Vasconi-Milton: This is truly a very comfortable environment for my clients. It affords me the opportunity to provide many more services than my competitors. As the owner of a contingency staffing firm, I am contracted to find and secure talent. In many cases the searches are confidential, so the resources come in handy.  Many of my clients utilize the conference room space for meetings, interviews, training, etc. On a more personal note, as I said, my network has expanded exponentially.   Working alone in an office or working alone from home can sometimes lead to what I call “working in a vacuum” mentality, which doesn’t really occur in a co-working environment.

Niewiadomska: Until recently, my only co-workers aside from my boss have been the Workbar coworking community, so I have truly been on both sides of the table as a coworking space employee and member.  The Workbar community has been immensely valuable, both professionally and personally. Hours of troubleshooting projects can be quickly cut down to just a few minutes with help from someone in the office who’s an expert in the field. Personally, I have also formed many friendships through social interactions and events.  I have also formed one very special romantic relationship with one of the members at Workbar. In fact, in a couple of months we will be testing the true freedom of mobile work style, by traveling Europe together and working remotely in 2013,  visiting other coworking spaces around the globe!

Moxy: What would you say to other freelancers and entrepreneurs who are curious about co-working spaces?

Vasconi-Milton: Try it!  That’s the beauty of this sort of situation.  In most cases, coworking spaces offer flexible plans, trial plans, etc.  I would suggest to any business owner or freelancer thinking of trying a regional co-working space to start with a small package and try it.  It’s how I got started here and it was the best and smartest move I ever made.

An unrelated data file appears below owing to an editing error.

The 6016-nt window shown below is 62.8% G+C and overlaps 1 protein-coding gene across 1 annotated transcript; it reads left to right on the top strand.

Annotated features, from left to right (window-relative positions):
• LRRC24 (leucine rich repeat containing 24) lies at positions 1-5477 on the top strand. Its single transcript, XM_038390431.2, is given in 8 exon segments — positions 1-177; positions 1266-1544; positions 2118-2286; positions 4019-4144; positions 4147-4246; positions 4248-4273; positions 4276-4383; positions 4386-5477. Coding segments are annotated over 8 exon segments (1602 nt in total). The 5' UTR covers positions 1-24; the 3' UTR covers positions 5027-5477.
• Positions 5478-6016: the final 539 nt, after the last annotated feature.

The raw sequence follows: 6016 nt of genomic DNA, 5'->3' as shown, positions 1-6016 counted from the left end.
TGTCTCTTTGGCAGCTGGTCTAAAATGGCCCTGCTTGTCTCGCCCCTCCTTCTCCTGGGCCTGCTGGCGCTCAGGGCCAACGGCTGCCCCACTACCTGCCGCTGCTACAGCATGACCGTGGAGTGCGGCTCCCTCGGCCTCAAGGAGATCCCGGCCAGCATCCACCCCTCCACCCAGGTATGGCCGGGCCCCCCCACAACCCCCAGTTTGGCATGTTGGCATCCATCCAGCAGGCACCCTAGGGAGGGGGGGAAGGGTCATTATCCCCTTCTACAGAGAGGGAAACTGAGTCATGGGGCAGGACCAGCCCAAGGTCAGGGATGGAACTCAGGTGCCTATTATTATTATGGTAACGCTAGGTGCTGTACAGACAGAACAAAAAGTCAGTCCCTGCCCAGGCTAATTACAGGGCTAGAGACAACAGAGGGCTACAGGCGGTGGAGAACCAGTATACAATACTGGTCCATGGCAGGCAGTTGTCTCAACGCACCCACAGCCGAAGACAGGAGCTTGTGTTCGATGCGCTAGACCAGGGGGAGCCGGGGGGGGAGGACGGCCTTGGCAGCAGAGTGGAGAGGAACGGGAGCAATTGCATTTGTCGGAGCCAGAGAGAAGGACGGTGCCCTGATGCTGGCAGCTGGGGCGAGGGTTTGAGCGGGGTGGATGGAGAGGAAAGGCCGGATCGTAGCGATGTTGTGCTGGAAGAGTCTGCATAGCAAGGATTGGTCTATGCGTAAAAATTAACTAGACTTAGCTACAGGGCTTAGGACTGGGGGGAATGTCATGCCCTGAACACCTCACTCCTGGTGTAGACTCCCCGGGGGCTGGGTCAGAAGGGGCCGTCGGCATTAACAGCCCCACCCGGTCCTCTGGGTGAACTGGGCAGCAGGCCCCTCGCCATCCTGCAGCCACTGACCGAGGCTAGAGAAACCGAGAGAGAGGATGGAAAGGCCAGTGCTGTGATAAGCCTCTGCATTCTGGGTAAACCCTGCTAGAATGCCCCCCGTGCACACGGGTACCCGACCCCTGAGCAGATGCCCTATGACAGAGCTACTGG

Niewiadomska: Coworking takes all the benefits of a traditional office as a point of productivity and social interaction and takes out the office politics and drama. If done right, and with a certain level of effortlessness, a coworking space becomes an instant hot bed for business collaborations and helps businesses grow.  I’ve seen incredible partnerships and serendipitous relationships form within days due to the power of the coworking community. Of course, depending on your personality and workplace needs, it’s not for everyone. For anyone that’s curious, I suggest checking a couple places out, because each space and its community are different.

Article written by Danielle Bullen for Moxy Magazine, November 2012. 

Related Posts Plugin for WordPress, Blogger...

About Danielle Bullen

Danielle Bullen was bit by the writing bug early and it never left. She wrote her first story before she was in kindergarten. Danielle grew up in Havertown, PA, just outside of Philadelphia. She earned her English degree at Saint Joseph’s University, where she wrote an op-ed column for The Hawk, and liked it so much, she stayed on Hawk Hill and got her M.A. in Writing. Studies. Her further writing adventures included Making Bread magazine, Haverford college’s newsletter and magazine, the web sites Campusphilly.com, Mostlyfiction.com, Mavenmagphiladelphia.com, and Padosa.com. Currently, she works as a magazine editor. When she’s not writing or reading anything she can get her hands on, you can find her at yoga class, drinking massive amounts of coffee, cheering on the Phillies, or at game night with her friends. You can find her on Twitter at @daniellewriter and read some of her past work at www.daniellebullenwriting.weebly.com.

Comments are closed.